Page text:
More than 100,000 Syrians have been killed in the civil war, including an estimated 1,400 in the sarin-gas attack last month that prompted Obama to conclude on Aug. 31 that the United States should launch a punitive strike and ask for congressional support.
The diplomatic plan appeared to emerge Monday morning in London when Kerry said Assad has a long-shot possibility of avoiding a strike by surrendering the weapons. The plan was promptly endorsed by Russian Foreign Minister Sergey Lavrov, and by Monday night Obama appeared to make the idea part of his evolving foreign policy.
"I welcome the possibility of the development," the president told Fox News. "And John Kerry will be talking to his Russian counterparts. I think we should explore and exhaust all avenues of diplomatic resolution of this. But I think it's important for us to keep the pressure on."
Syria's foreign minister embraced the proposal to turn over chemical weapons, saying Tuesday that Syria would declare its chemical weapons arsenal and sign the chemical weapons convention. Kerry, though, said Syria should "go further."
Arizona Republican Sen. John McCain -- among Capitol Hill's most outspoken supporters of efforts to end the Assad regime -- said Tuesday he was "very skeptical" about the proposed diplomatic solution, considering Assad had refused to acknowledge having chemical weapons.
Still, he said Congress should wait on deciding on a military strike until the possibility of a U.N. resolution on controlling Assad's chemical weapons "plays out."
"To not pursue this option would be a mistake," McCain told CBS News before making clear he still thinks the best strategy is military support for Assad opposition forces to help overthrow the government.
Meanwhile, Kansas Republican Rep. Mike Pompeo, a member of the Select Intelligence Committee, told FoxNews.com LIVE's "Power Play" on Tuesday the United States should still strike because the Syrian uprising is a national security concern.
"I don't trust the president to execute this plan well," he said. "It's why I wanted to engage. I was over at the White House yesterday. We had a very direct conversation about what the president ought to say tonight. But more importantly, what the president ought to do if he were to engage militarily in Syria. It's not enough to fire a couple missiles."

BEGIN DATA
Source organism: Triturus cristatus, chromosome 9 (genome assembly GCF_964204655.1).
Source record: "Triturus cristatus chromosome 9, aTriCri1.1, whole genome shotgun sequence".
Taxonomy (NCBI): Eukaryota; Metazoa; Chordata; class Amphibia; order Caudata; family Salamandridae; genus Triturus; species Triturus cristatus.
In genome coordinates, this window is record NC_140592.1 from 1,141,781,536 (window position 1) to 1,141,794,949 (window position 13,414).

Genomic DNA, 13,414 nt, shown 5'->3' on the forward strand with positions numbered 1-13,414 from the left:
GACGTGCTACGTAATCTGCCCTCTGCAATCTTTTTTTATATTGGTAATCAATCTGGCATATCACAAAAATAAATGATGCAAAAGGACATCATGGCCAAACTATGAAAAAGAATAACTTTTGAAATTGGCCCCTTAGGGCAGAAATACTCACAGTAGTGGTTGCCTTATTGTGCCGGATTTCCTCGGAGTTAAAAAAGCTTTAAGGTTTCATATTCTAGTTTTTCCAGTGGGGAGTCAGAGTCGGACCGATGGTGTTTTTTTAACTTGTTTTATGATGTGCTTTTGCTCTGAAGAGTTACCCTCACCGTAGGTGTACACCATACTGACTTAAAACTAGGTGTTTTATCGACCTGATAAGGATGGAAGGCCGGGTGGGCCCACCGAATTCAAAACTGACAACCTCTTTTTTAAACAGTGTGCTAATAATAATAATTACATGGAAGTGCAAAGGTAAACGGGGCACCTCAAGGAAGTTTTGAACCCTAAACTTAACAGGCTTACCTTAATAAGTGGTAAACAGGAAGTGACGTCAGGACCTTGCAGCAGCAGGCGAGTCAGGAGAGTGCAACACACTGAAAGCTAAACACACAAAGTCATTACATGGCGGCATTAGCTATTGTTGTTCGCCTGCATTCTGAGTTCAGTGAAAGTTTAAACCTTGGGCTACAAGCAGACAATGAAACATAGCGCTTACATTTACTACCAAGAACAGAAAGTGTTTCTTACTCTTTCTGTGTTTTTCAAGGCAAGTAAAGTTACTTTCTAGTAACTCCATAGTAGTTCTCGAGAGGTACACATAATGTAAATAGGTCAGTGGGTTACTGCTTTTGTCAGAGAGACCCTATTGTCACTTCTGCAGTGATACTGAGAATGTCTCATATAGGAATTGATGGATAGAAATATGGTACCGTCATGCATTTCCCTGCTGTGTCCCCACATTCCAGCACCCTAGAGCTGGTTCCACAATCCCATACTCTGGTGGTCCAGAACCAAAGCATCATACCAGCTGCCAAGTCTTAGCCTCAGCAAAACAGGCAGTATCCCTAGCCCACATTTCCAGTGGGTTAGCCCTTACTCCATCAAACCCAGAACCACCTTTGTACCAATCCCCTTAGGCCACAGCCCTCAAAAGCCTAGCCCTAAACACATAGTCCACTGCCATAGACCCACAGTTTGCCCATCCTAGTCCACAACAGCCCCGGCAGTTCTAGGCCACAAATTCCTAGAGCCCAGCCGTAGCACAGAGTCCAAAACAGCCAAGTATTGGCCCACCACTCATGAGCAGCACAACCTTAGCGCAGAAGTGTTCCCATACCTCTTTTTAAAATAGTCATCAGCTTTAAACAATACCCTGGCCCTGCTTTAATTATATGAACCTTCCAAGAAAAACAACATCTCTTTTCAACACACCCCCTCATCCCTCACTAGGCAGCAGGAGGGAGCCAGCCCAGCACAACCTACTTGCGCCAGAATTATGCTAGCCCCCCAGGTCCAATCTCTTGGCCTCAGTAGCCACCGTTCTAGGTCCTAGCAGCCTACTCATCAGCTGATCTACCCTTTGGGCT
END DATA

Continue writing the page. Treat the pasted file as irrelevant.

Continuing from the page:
Many in Congress, though, are against any U.S. military action in Syria. Senate Republican Leader Mitch McConnell on Tuesday joined those opposing a strike. It's not clear whether Congress will take up a resolution to authorize the use of force.
Earlier in the day, House Democratic Leader Nancy Pelosi claimed there was no need for a congressional vote.
"It is not necessary for Congress to give the president this authority," Pelosi said. "We are grateful that he has asked for it but if he sees an opportunity we don't want the Russians to think that his leverage is diminished because of a vote (that) may or may not succeed within the Congress."
The push-back from Washington and Moscow poses a challenge for Obama, as he finds himself caught between two very different paths on Syria -- a missile strike that potentially drags the U.S. into a bloody civil war, and a diplomatic solution that would likely do little to end that war.
The momentum, at least temporarily, appeared to be running in favor of the diplomatic course.
On Capitol Hill, a bipartisan group of eight senators started writing an alternative resolution that would call on the United Nations to state that Syria used chemical weapons and require a U.N. team to remove the chemical weapons from Syria within a specific time period, possibly 60 days. If that can't be done, then Obama would have the authority to launch military strikes, congressional aides said.
Fox News’ Ed Henry and The Associated Press contributed to this report.